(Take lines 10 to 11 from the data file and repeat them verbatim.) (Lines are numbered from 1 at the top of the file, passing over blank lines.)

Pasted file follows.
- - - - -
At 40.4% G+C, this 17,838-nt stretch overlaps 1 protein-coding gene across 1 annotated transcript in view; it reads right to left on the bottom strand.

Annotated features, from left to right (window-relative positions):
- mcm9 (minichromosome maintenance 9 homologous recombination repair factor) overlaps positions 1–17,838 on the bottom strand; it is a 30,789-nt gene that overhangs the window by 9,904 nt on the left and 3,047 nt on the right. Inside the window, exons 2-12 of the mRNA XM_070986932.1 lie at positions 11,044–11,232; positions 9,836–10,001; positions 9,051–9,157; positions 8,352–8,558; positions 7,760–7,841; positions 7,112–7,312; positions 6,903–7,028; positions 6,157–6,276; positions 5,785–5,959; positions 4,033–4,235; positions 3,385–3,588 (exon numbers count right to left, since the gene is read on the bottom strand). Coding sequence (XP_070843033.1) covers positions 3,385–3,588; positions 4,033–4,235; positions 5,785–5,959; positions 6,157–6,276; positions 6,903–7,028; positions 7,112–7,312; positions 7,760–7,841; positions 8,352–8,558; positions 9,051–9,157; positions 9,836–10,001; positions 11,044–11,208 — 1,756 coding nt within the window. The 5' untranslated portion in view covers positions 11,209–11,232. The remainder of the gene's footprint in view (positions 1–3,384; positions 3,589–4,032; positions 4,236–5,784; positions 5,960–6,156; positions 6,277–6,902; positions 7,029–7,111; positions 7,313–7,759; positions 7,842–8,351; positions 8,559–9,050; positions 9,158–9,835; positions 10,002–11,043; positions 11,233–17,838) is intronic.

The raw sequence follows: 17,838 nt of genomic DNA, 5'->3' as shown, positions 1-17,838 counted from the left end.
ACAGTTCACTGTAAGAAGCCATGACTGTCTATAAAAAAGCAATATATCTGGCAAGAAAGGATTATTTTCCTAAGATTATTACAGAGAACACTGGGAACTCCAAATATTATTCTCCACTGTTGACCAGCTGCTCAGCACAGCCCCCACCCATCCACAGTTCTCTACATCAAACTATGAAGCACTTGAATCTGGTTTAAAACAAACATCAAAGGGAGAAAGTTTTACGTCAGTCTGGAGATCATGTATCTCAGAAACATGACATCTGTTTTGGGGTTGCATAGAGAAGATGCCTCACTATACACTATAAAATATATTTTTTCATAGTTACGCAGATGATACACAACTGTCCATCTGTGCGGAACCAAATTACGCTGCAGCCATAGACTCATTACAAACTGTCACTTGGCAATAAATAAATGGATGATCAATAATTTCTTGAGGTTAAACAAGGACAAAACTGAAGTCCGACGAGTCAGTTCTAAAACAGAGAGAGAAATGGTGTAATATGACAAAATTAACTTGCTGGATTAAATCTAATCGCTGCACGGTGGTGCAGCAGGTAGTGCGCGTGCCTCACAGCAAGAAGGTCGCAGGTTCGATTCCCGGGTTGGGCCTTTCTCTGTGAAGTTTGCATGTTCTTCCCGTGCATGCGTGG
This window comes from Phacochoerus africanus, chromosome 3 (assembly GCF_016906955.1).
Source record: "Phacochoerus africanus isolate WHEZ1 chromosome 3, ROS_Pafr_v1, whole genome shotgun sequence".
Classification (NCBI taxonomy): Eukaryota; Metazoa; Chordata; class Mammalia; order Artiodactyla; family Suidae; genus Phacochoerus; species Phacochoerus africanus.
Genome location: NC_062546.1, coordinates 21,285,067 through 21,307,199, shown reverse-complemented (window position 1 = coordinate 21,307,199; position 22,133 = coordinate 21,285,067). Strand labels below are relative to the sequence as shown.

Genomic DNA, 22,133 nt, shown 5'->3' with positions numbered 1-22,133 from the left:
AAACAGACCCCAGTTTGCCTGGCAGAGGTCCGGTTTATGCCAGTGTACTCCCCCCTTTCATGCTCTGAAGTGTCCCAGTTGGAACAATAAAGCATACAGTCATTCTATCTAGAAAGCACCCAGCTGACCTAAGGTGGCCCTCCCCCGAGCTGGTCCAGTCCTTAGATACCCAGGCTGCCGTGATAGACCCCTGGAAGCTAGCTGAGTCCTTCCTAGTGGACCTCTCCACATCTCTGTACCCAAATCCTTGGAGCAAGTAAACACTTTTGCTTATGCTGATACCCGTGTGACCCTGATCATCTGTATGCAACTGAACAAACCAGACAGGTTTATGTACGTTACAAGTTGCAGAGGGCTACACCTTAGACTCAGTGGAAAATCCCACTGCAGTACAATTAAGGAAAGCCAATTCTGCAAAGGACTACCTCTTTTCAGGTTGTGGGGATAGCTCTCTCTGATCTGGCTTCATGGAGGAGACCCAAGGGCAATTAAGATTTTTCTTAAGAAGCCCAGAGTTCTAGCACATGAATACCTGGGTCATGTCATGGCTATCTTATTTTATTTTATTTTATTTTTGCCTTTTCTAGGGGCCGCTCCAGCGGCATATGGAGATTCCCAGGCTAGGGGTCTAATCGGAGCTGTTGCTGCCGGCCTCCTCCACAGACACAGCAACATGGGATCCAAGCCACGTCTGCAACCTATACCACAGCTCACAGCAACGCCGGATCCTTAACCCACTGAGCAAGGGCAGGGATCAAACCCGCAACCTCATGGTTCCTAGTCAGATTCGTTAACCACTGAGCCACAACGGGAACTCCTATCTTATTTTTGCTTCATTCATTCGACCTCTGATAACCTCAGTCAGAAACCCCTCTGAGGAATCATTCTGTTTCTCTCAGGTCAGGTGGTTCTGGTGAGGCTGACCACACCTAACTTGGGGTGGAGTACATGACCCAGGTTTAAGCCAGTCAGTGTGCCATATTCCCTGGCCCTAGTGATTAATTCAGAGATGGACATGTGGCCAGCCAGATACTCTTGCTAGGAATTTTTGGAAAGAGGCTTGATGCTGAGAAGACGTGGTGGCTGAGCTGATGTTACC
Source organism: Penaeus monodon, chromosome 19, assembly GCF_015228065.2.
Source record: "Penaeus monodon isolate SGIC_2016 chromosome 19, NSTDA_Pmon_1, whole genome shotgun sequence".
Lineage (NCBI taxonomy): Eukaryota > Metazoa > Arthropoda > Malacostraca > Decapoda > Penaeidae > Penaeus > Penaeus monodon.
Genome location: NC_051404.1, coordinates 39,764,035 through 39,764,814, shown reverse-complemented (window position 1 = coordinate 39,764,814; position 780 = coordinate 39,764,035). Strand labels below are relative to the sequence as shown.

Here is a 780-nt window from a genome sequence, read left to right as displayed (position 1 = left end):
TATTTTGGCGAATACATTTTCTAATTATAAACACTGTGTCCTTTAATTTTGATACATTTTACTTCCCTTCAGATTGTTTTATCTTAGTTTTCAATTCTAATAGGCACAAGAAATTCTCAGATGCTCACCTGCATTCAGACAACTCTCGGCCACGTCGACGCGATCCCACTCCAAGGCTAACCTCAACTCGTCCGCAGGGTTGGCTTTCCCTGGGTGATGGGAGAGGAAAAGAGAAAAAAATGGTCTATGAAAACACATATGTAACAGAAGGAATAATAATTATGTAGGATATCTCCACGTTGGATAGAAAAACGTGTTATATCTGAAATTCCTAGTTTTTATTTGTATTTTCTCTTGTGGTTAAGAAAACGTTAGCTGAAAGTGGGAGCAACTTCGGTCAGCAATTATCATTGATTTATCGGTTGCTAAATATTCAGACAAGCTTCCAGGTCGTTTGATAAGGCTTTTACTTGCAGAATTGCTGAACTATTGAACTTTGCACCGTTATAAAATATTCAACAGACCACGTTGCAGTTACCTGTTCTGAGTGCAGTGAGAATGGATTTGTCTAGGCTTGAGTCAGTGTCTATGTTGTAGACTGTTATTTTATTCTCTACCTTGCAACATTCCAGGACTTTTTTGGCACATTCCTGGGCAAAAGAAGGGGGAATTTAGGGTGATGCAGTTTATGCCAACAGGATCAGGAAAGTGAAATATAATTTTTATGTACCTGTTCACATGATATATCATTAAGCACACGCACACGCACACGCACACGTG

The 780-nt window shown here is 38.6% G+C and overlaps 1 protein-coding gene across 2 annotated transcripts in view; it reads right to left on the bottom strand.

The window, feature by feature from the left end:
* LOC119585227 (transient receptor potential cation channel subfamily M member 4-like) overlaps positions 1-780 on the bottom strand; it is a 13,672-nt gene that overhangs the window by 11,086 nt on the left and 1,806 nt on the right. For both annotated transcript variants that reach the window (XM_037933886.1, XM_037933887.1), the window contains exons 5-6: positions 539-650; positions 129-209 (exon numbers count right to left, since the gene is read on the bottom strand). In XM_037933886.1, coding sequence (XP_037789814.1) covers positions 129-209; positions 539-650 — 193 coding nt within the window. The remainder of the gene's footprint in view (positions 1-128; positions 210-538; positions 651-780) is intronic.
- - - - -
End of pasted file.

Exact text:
Genomic DNA, 22,133 nt, shown 5'->3' with positions numbered 1-22,133 from the left:
AAACAGACCCCAGTTTGCCTGGCAGAGGTCCGGTTTATGCCAGTGTACTCCCCCCTTTCATGCTCTGAAGTGTCCCAGTTGGAACAATAAAGCATACAGTCATTCTATCTAGAAAGCACCCAGCTGACCTAAGGTGGCCCTCCCCCGAGCTGGTCCAGTCCTTAGATACCCAGGCTGCCGTGATAGACCCCTGGAAGCTAGCTGAGTCCTTCCTAGTGGACCTCTCCACATCTCTGTACCCAAATCCTTGGAGCAAGTAAACACTTTTGCTTATGCTGATACCCGTGTGACCCTGATCATCTGTATGCAACTGAACAAACCAGACAGGTTTATGTACGTTACAAGTTGCAGAGGGCTACACCTTAGACTCAGTGGAAAATCCCACTGCAGTACAATTAAGGAAAGCCAATTCTGCAAAGGACTACCTCTTTTCAGGTTGTGGGGATAGCTCTCTCTGATCTGGCTTCATGGAGGAGACCCAAGGGCAATTAAGATTTTTCTTAAGAAGCCCAGAGTTCTAGCACATGAATACCTGGGTCATGTCATGGCTATCTTATTTTATTTTATTTTATTTTTGCCTTTTCTAGGGGCCGCTCCAGCGGCATATGGAGATTCCCAGGCTAGGGGTCTAATCGGAGCTGTTGCTGCCGGCCTCCTCCACAGACACAGCAACATGGGATCCAAGCCACGTCTGCAACCTATACCACAGCTCACAGCAACGCCGGATCCTTAACCCACTGAGCAAGGGCAGGGATCAAACCCGCAACCTCATGGTTCCTAGTCAGATTCGTTAACCACTGAGCCACAACGGGAACTCCTATCTTATTTTTGCTTCATTCATTCGACCTCTGATAACCTCAGTCAGAAACCCCTCTGAGGAATCATTCTGTTTCTCTCAGGTCAGGTGGTTCTGGTGAGGCTGACCACACCTAACTTGGGGTGGAGTACATGACCCAGGTTTAAGCCAGTCAGTGTGCCATATTCCCTGGCCCTAGTGATTAATTCAGAGATGGACATGTGGCCAGCCAGATACTCTTGCTAGGAATTTTTGGAAAGAGGCTTGATGCTGAGAAGACGTGGTGGCTGAGCTGATGTTACC